October 8, 2013 | by

The GovLab Living Labs: Experiments in Smarter Governance

GovLab LogoImproving people’s lives by changing how we govern.

Current societal problems demand radical innovation in how we govern. Policy makers around the world are facing increasingly complex and interconnected societal challenges: How can we provide health care for everyone at lower cost; reduce poverty and economic inequality; reduce and prevent obesity; redesign urban environments; fight global warming; combat the threat of terrorism; increase creative flourishing and human well-being and do more in our communities with scarcer resources? Unfortunately, we are trying to address 21st century problems with outdated institutional designs:

  • Technology has lowered the cost and ease of communication, yet we still have an 18th century model of representative democracy where participation is limited to occasional voting and affords few opportunities for people to participate in governing.
  • Technology is enabling diverse experts with different skills and experience to work together, across a distance, yet we still have a 19th century model of centralized and professional bureaucracy.
  • Research demonstrates that people can and will collaborate in purposeful groups on- and off-line, yet we still have a political culture dominated by entrenched parties and deep pockets that treats a talented public as outsiders and impedes collaboration.

In our current model of government, an elite group of elected and appointed leaders is supposed to solve problems without significantly engaging the insights, experience, and brainpower of the public.

We don’t need collaboration because of a shortage of information. We produce every two days more data than we created between the dawn of humanity and today.[i] Rather, we need to engage outside expertise in order to identify relevant, specific and timely information that aligns to decision-making. But citizen engagement hasn’t led to leaders being able to use collective intelligence to govern better.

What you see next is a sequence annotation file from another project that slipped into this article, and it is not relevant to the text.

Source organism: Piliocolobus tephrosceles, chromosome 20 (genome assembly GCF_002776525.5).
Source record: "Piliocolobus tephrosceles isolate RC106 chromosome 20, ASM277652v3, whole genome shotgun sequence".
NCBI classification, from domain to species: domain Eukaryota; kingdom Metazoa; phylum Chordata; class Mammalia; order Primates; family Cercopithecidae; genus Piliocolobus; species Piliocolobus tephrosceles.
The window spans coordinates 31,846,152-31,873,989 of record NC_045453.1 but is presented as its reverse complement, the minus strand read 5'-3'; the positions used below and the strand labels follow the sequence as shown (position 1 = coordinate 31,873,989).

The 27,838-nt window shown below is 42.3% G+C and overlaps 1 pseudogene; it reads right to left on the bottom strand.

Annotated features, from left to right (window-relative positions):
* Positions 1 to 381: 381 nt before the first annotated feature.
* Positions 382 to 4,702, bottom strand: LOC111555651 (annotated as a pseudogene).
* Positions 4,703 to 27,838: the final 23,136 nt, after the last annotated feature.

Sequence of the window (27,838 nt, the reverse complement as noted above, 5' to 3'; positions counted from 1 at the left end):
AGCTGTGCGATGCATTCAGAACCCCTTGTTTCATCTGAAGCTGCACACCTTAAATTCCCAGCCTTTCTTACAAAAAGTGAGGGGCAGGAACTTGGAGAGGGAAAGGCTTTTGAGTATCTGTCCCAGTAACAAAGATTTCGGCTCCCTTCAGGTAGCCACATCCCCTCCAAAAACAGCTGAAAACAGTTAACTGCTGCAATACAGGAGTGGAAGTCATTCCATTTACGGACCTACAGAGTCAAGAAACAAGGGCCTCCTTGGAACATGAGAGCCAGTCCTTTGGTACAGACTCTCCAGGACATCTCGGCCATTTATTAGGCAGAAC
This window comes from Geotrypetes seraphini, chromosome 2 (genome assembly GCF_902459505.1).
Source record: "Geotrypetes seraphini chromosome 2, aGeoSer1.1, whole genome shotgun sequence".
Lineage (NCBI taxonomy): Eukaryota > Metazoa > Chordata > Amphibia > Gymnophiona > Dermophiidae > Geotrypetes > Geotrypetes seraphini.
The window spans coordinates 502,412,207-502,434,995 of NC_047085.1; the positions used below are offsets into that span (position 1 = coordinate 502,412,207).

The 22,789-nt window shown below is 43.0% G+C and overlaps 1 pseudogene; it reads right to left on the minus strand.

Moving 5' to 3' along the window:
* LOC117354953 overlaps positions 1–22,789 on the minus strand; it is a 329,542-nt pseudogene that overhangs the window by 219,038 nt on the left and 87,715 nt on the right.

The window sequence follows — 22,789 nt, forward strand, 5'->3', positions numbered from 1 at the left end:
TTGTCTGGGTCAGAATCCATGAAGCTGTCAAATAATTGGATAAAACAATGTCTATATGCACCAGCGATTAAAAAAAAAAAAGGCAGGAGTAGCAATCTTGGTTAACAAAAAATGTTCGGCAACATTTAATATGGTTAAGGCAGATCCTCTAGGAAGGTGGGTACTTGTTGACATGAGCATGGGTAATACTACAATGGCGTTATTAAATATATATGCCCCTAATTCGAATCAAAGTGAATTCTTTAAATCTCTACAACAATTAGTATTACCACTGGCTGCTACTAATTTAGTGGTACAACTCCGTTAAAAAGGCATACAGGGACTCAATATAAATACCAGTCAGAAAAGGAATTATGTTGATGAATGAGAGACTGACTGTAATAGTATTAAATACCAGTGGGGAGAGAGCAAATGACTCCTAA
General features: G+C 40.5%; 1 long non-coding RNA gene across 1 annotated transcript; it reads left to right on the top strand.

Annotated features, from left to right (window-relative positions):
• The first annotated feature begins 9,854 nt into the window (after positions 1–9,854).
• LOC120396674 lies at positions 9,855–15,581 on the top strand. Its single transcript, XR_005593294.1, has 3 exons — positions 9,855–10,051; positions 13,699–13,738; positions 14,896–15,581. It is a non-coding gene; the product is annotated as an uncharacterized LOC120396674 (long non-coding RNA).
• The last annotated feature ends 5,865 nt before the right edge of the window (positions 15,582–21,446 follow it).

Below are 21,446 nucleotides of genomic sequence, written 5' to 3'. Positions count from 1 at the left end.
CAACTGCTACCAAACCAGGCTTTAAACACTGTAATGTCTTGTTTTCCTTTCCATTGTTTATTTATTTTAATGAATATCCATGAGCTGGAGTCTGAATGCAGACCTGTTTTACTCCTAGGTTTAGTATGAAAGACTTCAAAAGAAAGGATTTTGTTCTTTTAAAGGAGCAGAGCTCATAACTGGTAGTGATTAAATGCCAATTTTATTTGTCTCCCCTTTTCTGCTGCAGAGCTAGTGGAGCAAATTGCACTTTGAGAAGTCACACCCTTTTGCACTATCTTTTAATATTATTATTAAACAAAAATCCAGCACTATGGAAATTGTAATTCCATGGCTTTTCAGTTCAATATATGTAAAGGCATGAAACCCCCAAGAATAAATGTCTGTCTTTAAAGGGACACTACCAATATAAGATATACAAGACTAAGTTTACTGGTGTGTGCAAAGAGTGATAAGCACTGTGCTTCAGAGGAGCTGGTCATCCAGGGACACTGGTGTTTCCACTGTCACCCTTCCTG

At the Governance Lab at the Wagner School of Public Service of New York University, we want to explore whether targeting opportunities to participate based on people’s expertise – not their credentials alone but also their wisdom, know-how and experience – might make it possible for institutions to work with citizens more collaboratively to the end of solving real problems, and improving people’s lives.

We are testing and analyzing how mayors and CEOs alike can leverage new tools and techniques to find those with formal training and informal know how. We want to learn how we can engage citizens and community members better who are more likely to contribute their talents in ways that speak to their passions and abilities. Through experimentation with real world institutions we want to identify when and how crowdsourcing wisely, rather than just widely, works and why.

Tapping Intelligence and Expertise: Active Citizenship

A life-saving app called PulsePoint is demonstrating the power of tapping a community’s unique talents. In 350 communities across 14 states, PulsePoint enables local 911 emergency services to notify registered and trained CPR users, which includes off-duty doctors, nurses, EMTs, police, and others, to come to the aid of their neighbors. When someone is having a cardiac arrest, PulsePoint sends out an alert to qualified people in the area: CPR NEEDED. PulsePoint has enabled 6,000 citizen rescuers to come to the aid of victims in cardiac arrest.

Read the full post by Beth Noveck in the GovLab Blog.

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June 3, 2013 | by

Our Citizens Are Our First, First Responders

by San Ramon (CA) Mayor Bill Clarkson

Mayor Bill Clarkson

Mayor Bill Clarkson

This year, FEMA’s Citizen Corp Council Program celebrates its tenth-year anniversary. Here in the San Ramon Valley (the cities of San Ramon and Danville), we have taken the Citizen Corps mission to heart to “harness the power of every individual through education, training, and volunteer service to make communities safer, stronger, and better prepared to respond to the threats of terrorism, crime, public health issues, and disasters of all kinds.”